• Block 606 includes requesting a memory lock of buffers or portions of buffers that store primitive properties and associated pixel coverage masks. A memory lock may involve excluding other processes from overwriting the data in the buffers of interest. In the pseudo code below, instruction ViewLock causes locking of a portion of a tile buffer.
  • Block 608 includes retrieving stored primitive properties and associated pixel coverage masks. Retrieved primitive data can be released for processing in any manner. For example, the processes described with regard to FIG. 4 can process the primitive and pixel data.
  • Block 610 includes releasing the memory lock of the portion of the buffer that was locked. In the pseudo code below, instruction ViewUnlock releases the locked portion of the buffer so that the buffer can be read from or written to by other processes.
  • Pseudo code for a manner of storing primitives and pixels (FIG. 5) and accessing stored primitives and pixels (FIG. 6) is provided below.
  • /////////////////////////////////////////////////////////////////////////////////////////
    // 1. Initialization
    // These resources are handles to the streams, just like normal Omatic resources
    OMATIC_RESOURCE_HEADER mTriangleStream;
    OMATIC_RESOURCE_HEADER mQQuadStream;
    // Mode #1 -- Static mode, allocate buffer from user side, stop filling when out of
    memory
    OM_U32x dataSize = ...
    void * data = ArchAlignedMalloc(dataSize, CACHE_LINE_SIZE);
    OMATIC_FORMAT format = OMATICFMT_STATIC_STREAMDATA;
    OM_U32 flags = OMATIC_BIND_STREAM_OUTPUT |
    OMATIC_BIND_CPU_READ;
    Omatic_ResourceInitBuffer(mpDev, &mTriangleStream, data, pitch, dataSize,
    format, flags);
    Omatic_ResourceInitBuffer(mpDev, &mQQuadStream, data + offset, pitch,
    dataSize, format, flags);
    // Mode #2 -- Dynamic mode, let Omaha manage growing buffer
    OMATIC_FORMAT format = OMATICFMT_DYNAMIC_STREAMDATA;
    Omatic_ResourceInitBuffer(mpDev, &mTriangleStream, NULL, 0, 0, format,
    flags);
    Omatic_ResourceInitBuffer(mpDev, &mQQuadStream, NULL, 0, 0, format,
    flags);
    /////////////////////////////////////////////////////////////////////////////////////////
    // 2. Render time
    // Enable front-end streamout (static or dynamic )
    Omatic_SetFrontEndSOTargets(mpDev, &mTriangleStream, &mQQuadStream);
    Omatic_Draw(...);
    Omatic_Draw(...);
    // Disable
    Omatic_FrontEndSOSetTargets(mpDev, 0, 0); // optional
    /////////////////////////////////////////////////////////////////////////////////////////
    // 3. Read-back of the output stream
    Omatic_ViewsSubresourcesEnsureRenderingFinished(mpRenderTarget-
    >pFullView);
    OMATIC_QUERY_SO_STATISTICS stats;
    Omatic_Query_GetData(&stats); // Do we need a begin/end query at render
    time?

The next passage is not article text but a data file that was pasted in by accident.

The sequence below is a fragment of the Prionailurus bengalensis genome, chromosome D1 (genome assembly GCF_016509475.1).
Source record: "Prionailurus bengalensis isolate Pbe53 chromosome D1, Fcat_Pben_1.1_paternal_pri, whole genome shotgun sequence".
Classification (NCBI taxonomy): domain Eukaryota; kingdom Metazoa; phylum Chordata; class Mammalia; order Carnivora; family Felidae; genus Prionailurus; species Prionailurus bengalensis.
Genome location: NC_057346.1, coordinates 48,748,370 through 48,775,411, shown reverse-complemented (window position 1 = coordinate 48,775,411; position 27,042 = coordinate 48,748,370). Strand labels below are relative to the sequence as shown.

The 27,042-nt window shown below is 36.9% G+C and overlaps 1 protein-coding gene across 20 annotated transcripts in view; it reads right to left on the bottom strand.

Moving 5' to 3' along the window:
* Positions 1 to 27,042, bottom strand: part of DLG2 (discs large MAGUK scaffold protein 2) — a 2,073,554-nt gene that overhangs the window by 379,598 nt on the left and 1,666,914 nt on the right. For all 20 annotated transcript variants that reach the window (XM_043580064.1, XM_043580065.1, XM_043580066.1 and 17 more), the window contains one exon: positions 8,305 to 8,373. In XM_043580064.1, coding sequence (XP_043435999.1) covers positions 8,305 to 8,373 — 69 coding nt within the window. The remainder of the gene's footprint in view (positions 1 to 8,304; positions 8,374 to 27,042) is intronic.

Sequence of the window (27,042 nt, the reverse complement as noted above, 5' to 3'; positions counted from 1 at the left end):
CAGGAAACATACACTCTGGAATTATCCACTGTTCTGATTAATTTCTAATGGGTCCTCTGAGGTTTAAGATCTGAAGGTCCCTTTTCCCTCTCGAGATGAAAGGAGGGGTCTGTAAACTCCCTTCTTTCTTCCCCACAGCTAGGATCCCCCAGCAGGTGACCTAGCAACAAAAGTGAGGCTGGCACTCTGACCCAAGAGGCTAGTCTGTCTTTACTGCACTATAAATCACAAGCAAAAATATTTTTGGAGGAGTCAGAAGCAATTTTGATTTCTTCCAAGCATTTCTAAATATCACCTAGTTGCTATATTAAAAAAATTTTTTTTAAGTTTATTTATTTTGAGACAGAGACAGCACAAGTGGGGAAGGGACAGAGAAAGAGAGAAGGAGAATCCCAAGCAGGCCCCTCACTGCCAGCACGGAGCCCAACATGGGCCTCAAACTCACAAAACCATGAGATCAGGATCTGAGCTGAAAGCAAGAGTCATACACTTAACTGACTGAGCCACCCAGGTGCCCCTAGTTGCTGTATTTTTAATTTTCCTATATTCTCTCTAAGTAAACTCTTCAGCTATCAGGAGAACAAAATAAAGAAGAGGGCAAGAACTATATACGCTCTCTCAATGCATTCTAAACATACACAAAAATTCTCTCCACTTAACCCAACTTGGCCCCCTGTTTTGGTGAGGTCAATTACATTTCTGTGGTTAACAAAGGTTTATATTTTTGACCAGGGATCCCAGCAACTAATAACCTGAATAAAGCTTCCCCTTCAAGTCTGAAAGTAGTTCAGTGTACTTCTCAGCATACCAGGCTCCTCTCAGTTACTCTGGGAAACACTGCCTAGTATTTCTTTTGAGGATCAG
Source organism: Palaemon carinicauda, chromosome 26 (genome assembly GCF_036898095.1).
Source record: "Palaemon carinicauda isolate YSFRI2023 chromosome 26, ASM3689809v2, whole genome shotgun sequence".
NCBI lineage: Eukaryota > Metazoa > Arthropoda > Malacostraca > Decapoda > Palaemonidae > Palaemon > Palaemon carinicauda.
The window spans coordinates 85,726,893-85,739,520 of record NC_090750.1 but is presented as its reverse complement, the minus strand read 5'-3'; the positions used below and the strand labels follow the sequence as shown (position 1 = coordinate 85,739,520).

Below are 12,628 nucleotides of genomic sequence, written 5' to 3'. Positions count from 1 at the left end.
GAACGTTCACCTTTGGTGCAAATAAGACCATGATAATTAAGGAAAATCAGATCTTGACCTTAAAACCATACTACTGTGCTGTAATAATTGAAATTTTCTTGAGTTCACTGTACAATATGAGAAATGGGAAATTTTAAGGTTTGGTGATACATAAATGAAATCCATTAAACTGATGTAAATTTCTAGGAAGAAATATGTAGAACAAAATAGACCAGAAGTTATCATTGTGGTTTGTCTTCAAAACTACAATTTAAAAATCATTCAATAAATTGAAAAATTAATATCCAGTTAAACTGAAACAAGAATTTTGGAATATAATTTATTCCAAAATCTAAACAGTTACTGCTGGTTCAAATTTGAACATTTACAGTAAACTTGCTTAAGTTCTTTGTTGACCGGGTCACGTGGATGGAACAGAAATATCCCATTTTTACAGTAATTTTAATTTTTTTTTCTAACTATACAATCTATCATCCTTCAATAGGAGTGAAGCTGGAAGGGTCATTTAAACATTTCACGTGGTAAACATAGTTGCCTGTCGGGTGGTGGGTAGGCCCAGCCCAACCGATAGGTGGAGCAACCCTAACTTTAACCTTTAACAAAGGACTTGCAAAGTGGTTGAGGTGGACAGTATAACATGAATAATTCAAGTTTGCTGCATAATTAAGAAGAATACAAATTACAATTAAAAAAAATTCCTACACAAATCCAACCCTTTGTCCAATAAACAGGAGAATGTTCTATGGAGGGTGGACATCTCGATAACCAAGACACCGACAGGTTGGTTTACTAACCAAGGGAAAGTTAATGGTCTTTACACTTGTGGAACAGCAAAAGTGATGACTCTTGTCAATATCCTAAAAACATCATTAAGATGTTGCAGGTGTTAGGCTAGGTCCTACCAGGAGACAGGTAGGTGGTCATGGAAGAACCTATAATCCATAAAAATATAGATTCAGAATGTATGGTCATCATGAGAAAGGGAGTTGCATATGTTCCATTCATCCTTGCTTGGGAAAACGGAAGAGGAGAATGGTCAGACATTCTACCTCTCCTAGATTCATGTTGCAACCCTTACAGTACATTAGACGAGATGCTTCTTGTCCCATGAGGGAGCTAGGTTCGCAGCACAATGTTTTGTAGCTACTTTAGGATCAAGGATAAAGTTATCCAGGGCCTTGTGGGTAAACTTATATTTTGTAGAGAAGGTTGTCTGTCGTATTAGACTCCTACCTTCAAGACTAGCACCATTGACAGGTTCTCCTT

assert(!stats.Overflow);
    Omatic_ViewLock(mTriangleStream.pFullView, 0, 0);
    Omatic_ViewLock(mQQuadStream.pFullView, 0, 0);
    {
     const OMAHA_STREAMOUT_TRIANGLE *triangleData =
      (const OMAHA_STREAMOUT_TRIANGLE *) mTriangleStream.pData;
     const OMAHA_STREAMOUT_QQUAD *quadData =
      (const OMAHA_STREAMOUT_QQUAD *) mQQuadStream.pData;
     const OMAHA_STREAMOUT_QQUAD *qq = quadData;
     for (OM_U64 i = 0; i < stats.QQuadCount; ++i)
     {
      OMAHA_STREAMOUT_TRIANGLE *curTriangle = triangleData[qq-
    >TIndex];
      dprintf(“QQ: T#%d, %d %d M:%x\n”, qq->TIndex, qq->X, qq->Y, qq->Mask);
      ++qq;
     }
    }
    Omatic_ViewUnlock(mQQuadStream.pFullView, 0);
    Omatic_ViewUnlock(mTriangleStream.pFullView, 0);
    /////////////////////////////////////////////////////////////////////////////////////////
    // Function Signatures
    /////////////////////////////////////////////////////////////////////////////////////////
    /** \brief Set the frontend (post-clipping) streamout pointers. Implies no backend
    processing is required.
    *
    * Set the pointers to NULL in order to turn on normal rendering.
    *
    * \param pDev is the ::OMATIC_DEVICE this call affects.
    * \param pTriangleSOTarget is a streamout buffer resource receiving the clipped
    (screen-space) triangles
    * \param pQQuadSOTarget is a streamout buffer resource receiving the quad
    stream
    */
    void Omatic_SetFrontEndSOTargets(OMATIC_DEVICE *pDev,
    OMATIC_RESOURCE_HEADER *pTriangleSOTarget,
    OMATIC_RESOURCE_HEADER *pQQuadSOTarget
    //void * pfOverflowFunction
    );
    // stream data format
    typedef struct _OMAHA_STREAMOUT_SCREEN_VERTEX
    {
     OM_FIX8 XX; // signed 24.8
     OM_FIX8 YY; // signed 24.8
     OM_F32 ZZ;
    } OMAHA_STREAMOUT_SCREEN_VERTEX;
    typedef struct _OMAHA_STREAMOUT_INTERPOLANT
    {
     OM_F32 AA;
     OM_F32 BB;
     OM_F32 CC;